Forum Sponsorsss


Forums General General Discussion
  • Topic: New Guy form Dayton

    Back To Topics
    (0 rates)
    • June 2, 2019 4:16 PM EDT
      • Deer Park, Washington
         
      • Posts
        12,542
      • Thanks
        550
      • Thanked
        346

      Sam asked if the LGB track cleaner would be a good investment.

       

      Everybody that has one sings it's praises.  It seems to do what it is designed to do.  I don't have one, nor do I personally know anyone thats does.

       

      When I had track power, I used a fiberglass drywall sander, mounted on a "man helper" (broom handle).  Don't use sand paper, no matter how fouled the track is, that just puts micro scratches in the track surface that get filled with gunk, and are next to impossible to clean.  Alcohol, acetone, or other solvent, used sparingly, then wiped clean (remember your plastic ties) work well for seriously fouled track.

       

      The nice thing about battery power is that fouled track just adds traction.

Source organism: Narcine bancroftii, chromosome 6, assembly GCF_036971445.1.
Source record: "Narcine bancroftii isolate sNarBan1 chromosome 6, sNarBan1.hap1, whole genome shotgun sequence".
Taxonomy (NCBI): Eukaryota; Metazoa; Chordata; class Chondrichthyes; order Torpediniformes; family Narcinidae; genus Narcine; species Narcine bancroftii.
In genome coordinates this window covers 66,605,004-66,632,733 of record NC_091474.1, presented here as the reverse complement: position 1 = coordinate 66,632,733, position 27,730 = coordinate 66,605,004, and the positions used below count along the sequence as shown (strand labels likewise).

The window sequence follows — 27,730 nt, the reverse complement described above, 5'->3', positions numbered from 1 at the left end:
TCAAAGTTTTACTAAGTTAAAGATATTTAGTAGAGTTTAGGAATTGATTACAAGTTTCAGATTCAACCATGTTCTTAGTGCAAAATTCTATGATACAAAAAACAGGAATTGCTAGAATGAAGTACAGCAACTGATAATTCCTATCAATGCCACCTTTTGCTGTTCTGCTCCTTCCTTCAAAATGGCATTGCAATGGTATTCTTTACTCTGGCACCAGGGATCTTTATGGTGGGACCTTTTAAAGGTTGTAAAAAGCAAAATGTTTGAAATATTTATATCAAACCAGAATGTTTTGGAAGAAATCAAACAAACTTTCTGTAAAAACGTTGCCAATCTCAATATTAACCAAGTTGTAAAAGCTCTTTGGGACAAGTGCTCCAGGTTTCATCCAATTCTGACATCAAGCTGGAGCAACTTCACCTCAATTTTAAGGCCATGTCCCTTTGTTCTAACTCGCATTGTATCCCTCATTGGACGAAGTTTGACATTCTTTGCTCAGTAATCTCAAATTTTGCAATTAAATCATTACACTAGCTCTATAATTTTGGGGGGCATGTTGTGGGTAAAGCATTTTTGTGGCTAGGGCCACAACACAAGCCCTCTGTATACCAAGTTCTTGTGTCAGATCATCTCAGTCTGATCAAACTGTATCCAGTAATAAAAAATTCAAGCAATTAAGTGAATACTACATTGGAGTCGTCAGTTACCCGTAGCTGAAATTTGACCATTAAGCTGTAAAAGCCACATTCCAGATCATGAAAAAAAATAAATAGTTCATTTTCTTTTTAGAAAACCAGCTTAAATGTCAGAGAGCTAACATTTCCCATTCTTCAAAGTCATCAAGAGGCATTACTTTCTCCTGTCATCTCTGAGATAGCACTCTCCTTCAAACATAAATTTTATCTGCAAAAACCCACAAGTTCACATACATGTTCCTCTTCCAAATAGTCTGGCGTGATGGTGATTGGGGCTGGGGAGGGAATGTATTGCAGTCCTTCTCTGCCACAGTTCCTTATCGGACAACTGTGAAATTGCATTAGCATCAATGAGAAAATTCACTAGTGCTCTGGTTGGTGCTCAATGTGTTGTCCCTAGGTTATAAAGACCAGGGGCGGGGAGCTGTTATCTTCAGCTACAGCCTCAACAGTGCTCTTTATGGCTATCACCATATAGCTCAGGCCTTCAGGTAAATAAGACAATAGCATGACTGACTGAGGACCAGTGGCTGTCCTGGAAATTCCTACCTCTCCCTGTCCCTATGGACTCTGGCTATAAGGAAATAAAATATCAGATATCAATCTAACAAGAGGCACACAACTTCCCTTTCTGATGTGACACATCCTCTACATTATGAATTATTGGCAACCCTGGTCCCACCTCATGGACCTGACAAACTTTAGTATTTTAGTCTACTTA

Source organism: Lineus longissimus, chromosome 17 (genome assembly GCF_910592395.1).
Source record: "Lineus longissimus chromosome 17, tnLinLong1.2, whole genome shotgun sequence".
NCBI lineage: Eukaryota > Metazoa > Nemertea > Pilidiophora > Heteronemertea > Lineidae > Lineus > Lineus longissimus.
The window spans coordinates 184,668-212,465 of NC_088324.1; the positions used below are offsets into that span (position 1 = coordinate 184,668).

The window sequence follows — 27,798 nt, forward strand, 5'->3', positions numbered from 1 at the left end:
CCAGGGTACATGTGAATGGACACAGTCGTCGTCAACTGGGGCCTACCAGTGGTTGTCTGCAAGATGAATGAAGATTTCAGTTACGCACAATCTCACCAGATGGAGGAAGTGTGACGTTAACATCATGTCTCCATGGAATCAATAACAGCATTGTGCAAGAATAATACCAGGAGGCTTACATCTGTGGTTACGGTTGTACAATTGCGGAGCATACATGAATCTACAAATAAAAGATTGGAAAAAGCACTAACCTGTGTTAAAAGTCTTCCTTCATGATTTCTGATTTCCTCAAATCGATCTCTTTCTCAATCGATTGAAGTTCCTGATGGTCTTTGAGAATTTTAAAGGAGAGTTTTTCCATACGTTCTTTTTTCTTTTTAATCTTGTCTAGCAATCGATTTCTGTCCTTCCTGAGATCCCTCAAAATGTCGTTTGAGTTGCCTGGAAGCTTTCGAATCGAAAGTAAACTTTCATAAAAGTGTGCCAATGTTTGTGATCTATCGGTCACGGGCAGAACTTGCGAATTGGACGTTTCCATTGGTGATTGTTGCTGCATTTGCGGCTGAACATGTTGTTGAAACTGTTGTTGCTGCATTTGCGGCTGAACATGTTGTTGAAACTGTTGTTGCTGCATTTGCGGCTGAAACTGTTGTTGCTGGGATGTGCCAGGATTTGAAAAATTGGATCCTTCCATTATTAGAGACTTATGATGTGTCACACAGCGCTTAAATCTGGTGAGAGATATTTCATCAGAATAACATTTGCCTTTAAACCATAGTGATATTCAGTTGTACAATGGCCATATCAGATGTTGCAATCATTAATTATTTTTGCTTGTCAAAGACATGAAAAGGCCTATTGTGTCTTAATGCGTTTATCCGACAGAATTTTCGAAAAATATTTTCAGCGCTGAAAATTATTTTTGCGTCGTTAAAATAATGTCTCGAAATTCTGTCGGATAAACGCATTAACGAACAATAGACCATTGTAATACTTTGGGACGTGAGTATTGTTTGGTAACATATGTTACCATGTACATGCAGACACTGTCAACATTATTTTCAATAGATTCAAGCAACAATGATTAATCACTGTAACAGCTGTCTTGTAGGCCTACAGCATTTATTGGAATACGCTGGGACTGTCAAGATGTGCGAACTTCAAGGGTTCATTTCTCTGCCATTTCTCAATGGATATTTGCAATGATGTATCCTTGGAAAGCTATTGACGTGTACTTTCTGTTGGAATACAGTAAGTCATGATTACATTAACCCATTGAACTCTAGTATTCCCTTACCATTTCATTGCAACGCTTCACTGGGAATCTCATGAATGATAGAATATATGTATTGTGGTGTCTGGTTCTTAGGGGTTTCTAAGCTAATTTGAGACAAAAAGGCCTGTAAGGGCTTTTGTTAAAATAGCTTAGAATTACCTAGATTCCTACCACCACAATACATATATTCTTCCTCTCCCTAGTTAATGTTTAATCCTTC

____________________________________

      Not only does my mind wander, sometimes it walks off completely.

       

      Some people try to turn back their odometers.  Not me.  I want people to know why I look this way.  I've traveled a long way, and some of the roads weren't paved.  Will Rogers.

    • June 2, 2019 4:23 PM EDT
      • Be Nice or STFU
         
      • Posts
        9,249
      • Thanks
        241
      • Thanked
        835

      I had the LGB track cleaner. It requires a fair amount of maintenance, and the maintenance parts are not cheap.

      I preferred the drywall sander as Steve mentioned for the brief time I had brass track.

       

      Now with stainless, I only wipe off the rails of bugs and the black grime that is on every track powered layout. It has been shown recently in the smaller scales you really want an organic cleaner as opposed to a solvent, and the cleaner in the Swiffer wet wipes, teamed with their "pole sander" base works wonders on this grime. Note: it will not remove oxidation unless you saturate the pad with CLR or Zep lime/calcium cleaner (acid).

       

      Greg

      ____________________________________